News Release

Drug for Opioid Overdoses Now Available Without Prescription


The Food and Drug Administration has approved 4mg nasal spray naloxone (Narcan) for over-the-counter (OTC) use, the first naloxone product approved for use without a prescription. Naloxone rapidly reverses the effects of opioid overdoses.

    Zagorski is a paramedic and harm reductionist, supporting overdose response programming and research at the University of Texas at Austin College of Pharmacy’s PhARM Program.

On Twitter, Zagorski celebrated the OTC approval of Narcan. But there are also tradeoffs to the good news. She told the Institute for Public Accuracy: “When prescription drugs move to OTC, there’s [usually] a period” where the drugs remain expensive. In states like Texas, where Zagorski is based, “keeping [Narcan] prescription-only was confusing. It’s very reassuring and clarifying to organizations that may have been reticent to put [Narcan] out into the community without clinician oversight… We can say it’s safe as many times as we want,” but the public may remain fearful “as long as it’s prescription only.” Zagorski wrote: “As someone who’s worked to get naloxone distributed in a conservative state, the OTC approval is also going to be huge for the message it sends.”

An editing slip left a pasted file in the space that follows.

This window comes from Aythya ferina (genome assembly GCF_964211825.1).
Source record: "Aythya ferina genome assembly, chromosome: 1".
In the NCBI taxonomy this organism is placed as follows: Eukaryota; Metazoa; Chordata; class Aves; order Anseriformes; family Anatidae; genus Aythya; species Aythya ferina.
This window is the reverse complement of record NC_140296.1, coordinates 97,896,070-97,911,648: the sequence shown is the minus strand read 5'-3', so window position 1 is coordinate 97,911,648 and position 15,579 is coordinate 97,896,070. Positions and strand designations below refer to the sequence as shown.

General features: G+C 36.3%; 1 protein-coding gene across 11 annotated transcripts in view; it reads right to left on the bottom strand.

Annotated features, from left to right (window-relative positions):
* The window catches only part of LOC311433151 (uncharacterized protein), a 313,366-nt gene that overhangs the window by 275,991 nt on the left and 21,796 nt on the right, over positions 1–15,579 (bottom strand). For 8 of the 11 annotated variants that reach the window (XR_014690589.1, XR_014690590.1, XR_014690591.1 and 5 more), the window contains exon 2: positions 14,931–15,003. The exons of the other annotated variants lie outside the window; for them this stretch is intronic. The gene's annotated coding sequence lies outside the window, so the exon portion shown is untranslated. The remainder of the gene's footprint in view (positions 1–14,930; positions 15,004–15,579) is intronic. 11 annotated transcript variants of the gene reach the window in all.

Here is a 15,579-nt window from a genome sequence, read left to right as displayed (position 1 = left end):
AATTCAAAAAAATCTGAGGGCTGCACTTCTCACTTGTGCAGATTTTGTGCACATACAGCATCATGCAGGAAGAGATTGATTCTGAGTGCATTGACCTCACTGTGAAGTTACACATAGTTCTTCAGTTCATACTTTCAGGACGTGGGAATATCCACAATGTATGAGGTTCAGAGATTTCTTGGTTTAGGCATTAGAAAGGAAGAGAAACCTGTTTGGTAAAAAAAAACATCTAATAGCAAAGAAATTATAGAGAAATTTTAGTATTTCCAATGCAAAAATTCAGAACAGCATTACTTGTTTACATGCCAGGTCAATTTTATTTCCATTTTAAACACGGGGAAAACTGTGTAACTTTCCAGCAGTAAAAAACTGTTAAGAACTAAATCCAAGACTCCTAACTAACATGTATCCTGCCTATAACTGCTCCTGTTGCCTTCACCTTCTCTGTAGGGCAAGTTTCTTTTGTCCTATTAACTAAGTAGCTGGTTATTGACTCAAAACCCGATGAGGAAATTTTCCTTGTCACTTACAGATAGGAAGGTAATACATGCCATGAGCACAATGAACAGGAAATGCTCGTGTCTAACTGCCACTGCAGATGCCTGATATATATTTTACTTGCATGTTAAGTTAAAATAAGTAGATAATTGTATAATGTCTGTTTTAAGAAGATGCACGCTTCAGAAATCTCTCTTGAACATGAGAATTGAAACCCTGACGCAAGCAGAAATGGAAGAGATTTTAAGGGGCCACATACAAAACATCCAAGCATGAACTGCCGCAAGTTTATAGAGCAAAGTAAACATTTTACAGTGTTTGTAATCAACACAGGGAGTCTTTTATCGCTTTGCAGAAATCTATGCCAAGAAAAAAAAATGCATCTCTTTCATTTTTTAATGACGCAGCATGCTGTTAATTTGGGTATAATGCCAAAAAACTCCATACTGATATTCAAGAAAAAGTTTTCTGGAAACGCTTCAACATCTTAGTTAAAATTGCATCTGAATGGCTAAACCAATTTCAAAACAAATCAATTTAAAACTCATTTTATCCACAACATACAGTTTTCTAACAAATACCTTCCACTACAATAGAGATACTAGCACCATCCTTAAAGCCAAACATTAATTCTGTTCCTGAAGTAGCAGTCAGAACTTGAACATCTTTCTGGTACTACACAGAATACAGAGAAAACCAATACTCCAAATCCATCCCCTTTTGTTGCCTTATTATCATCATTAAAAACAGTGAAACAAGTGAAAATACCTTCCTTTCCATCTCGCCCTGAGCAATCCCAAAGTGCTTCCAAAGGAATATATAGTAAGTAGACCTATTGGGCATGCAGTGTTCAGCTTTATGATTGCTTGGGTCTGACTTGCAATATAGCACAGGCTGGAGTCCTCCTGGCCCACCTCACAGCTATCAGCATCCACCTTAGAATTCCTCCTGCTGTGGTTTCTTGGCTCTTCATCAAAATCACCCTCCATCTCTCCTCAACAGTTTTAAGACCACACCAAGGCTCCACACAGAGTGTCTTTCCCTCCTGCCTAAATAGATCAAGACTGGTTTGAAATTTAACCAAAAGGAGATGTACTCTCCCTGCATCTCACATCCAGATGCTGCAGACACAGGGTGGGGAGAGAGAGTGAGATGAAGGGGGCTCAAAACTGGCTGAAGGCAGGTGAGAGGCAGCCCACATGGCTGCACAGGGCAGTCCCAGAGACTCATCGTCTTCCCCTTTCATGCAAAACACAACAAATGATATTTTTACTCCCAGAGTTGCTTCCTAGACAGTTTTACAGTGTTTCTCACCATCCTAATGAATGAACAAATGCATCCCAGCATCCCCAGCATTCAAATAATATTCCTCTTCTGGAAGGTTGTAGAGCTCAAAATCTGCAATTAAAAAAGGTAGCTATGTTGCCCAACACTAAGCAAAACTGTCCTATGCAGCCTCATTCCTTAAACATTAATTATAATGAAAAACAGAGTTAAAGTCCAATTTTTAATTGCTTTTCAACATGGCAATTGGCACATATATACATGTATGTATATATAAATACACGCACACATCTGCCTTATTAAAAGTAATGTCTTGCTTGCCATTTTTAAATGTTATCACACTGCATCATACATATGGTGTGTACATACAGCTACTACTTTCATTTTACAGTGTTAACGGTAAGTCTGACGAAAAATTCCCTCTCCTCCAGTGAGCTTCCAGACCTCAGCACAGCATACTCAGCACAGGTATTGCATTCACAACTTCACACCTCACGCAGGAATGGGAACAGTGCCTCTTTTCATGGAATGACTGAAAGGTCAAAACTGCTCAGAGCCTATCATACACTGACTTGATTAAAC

“We need rapid movement” to make Narcan cheap and accessible, Zagorski added. “It’s cheap to produce and easy to show people how to use and administer it. So I’m very hopeful that the price will drop quickly.”

Zagorski has also critiqued some of the higher-dose naloxone products that remain on the prescription market. Higher-dose opioid antagonists often lead to a more rapid onset of intense withdrawal symptoms, known as precipitated withdrawal, like goosebumps, diarrhea, and chills. Zagorski noted that a 4mg dose is already a dose that is most often high enough to reverse respiratory depression (when breathing slows down).